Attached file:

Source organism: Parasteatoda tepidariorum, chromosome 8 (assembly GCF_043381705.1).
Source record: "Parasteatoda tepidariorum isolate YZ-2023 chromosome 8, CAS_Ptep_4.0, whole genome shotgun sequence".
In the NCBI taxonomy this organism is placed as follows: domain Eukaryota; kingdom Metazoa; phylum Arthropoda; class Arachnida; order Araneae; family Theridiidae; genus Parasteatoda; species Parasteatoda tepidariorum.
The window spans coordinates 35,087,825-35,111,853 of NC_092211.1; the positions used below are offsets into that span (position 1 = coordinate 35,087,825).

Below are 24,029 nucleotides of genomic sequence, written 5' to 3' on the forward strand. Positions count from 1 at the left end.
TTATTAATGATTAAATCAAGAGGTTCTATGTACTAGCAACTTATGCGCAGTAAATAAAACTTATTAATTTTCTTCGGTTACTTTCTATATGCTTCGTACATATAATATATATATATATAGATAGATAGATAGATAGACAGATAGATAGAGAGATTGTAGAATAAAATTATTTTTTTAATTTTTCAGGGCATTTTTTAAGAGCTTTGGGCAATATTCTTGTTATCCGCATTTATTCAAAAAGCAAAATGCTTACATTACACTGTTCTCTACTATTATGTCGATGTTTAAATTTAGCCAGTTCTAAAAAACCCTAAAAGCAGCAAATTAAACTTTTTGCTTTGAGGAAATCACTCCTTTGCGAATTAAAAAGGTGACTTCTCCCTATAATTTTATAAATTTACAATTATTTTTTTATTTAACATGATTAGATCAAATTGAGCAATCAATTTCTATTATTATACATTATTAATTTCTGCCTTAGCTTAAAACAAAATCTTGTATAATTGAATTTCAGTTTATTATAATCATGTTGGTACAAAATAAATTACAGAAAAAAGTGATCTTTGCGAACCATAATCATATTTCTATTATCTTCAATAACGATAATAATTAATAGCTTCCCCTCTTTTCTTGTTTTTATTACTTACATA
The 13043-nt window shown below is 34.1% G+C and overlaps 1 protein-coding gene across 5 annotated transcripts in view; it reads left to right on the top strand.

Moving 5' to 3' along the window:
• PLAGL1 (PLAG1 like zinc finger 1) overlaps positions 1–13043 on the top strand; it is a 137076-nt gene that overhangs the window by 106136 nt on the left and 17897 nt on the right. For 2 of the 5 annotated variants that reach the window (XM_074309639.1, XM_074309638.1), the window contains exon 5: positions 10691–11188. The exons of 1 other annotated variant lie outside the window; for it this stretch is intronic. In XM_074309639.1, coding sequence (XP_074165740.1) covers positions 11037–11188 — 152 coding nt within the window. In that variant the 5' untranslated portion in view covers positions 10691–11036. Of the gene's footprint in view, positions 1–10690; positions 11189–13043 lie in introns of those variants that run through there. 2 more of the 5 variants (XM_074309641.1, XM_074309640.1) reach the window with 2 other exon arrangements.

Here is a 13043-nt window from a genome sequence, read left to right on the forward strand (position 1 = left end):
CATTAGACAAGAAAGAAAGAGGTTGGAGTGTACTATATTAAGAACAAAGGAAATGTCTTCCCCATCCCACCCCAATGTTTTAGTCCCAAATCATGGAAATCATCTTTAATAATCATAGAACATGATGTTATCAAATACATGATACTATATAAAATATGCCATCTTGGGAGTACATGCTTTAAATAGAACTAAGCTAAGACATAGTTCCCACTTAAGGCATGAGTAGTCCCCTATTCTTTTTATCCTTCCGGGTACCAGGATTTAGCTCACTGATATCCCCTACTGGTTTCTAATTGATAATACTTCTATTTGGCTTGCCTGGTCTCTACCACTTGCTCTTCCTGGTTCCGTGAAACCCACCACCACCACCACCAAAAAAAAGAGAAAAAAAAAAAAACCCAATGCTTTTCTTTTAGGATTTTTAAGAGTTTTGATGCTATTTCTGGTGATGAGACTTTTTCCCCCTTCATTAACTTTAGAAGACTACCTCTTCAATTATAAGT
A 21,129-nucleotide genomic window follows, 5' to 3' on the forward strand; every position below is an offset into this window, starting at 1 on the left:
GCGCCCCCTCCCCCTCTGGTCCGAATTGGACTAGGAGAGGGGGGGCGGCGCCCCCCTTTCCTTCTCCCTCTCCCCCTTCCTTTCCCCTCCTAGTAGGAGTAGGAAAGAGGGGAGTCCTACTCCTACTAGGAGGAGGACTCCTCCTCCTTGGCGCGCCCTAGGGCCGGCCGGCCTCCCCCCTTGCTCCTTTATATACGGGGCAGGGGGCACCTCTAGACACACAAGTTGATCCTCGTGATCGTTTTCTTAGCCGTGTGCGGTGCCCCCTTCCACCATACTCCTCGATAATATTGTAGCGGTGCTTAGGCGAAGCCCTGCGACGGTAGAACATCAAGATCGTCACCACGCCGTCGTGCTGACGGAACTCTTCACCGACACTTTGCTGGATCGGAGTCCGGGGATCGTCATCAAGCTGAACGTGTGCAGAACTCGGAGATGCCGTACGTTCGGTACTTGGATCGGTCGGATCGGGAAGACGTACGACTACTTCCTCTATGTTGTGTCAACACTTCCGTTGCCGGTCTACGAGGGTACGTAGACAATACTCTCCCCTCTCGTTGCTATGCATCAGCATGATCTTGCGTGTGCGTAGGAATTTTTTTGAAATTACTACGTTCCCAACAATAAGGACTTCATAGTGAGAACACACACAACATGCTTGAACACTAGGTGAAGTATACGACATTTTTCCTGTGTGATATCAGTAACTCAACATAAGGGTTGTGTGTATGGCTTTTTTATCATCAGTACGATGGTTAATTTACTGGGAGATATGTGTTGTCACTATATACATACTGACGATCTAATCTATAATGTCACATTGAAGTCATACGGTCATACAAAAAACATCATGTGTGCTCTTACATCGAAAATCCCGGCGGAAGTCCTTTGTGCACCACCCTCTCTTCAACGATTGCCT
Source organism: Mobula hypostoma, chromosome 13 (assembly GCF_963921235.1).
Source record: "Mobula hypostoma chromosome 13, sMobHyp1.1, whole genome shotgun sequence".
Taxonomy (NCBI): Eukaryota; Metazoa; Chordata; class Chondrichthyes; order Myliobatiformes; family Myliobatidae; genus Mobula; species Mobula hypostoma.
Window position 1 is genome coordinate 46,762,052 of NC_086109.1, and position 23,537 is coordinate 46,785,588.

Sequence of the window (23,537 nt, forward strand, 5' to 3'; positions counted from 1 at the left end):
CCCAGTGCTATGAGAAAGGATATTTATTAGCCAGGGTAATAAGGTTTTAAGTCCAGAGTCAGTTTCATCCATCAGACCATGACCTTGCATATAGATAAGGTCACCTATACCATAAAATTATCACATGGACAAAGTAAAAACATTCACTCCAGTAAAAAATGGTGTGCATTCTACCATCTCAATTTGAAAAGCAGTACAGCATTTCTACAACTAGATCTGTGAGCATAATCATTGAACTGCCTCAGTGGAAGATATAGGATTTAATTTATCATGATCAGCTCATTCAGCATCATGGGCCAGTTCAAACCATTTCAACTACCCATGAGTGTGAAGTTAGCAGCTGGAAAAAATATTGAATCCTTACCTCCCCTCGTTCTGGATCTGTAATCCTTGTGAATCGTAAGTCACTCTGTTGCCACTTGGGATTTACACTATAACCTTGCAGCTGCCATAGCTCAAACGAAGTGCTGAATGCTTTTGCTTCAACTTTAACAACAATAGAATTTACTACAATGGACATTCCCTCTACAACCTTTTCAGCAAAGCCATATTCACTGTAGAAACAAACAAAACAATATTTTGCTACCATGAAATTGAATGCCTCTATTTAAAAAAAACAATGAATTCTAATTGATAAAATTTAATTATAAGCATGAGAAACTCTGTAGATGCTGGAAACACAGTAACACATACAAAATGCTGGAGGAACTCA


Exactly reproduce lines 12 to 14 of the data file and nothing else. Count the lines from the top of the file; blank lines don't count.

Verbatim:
A 21,129-nucleotide genomic window follows, 5' to 3' on the forward strand; every position below is an offset into this window, starting at 1 on the left:
GCGCCCCCTCCCCCTCTGGTCCGAATTGGACTAGGAGAGGGGGGGCGGCGCCCCCCTTTCCTTCTCCCTCTCCCCCTTCCTTTCCCCTCCTAGTAGGAGTAGGAAAGAGGGGAGTCCTACTCCTACTAGGAGGAGGACTCCTCCTCCTTGGCGCGCCCTAGGGCCGGCCGGCCTCCCCCCTTGCTCCTTTATATACGGGGCAGGGGGCACCTCTAGACACACAAGTTGATCCTCGTGATCGTTTTCTTAGCCGTGTGCGGTGCCCCCTTCCACCATACTCCTCGATAATATTGTAGCGGTGCTTAGGCGAAGCCCTGCGACGGTAGAACATCAAGATCGTCACCACGCCGTCGTGCTGACGGAACTCTTCACCGACACTTTGCTGGATCGGAGTCCGGGGATCGTCATCAAGCTGAACGTGTGCAGAACTCGGAGATGCCGTACGTTCGGTACTTGGATCGGTCGGATCGGGAAGACGTACGACTACTTCCTCTATGTTGTGTCAACACTTCCGTTGCCGGTCTACGAGGGTACGTAGACAATACTCTCCCCTCTCGTTGCTATGCATCAGCATGATCTTGCGTGTGCGTAGGAATTTTTTTGAAATTACTACGTTCCCAACAATAAGGACTTCATAGTGAGAACACACACAACATGCTTGAACACTAGGTGAAGTATACGACATTTTTCCTGTGTGATATCAGTAACTCAACATAAGGGTTGTGTGTATGGCTTTTTTATCATCAGTACGATGGTTAATTTACTGGGAGATATGTGTTGTCACTATATACATACTGACGATCTAATCTATAATGTCACATTGAAGTCATACGGTCATACAAAAAACATCATGTGTGCTCTTACATCGAAAATCCCGGCGGAAGTCCTTTGTGCACCACCCTCTCTTCAACGATTGCCT
Source organism: Mobula hypostoma, chromosome 13 (assembly GCF_963921235.1).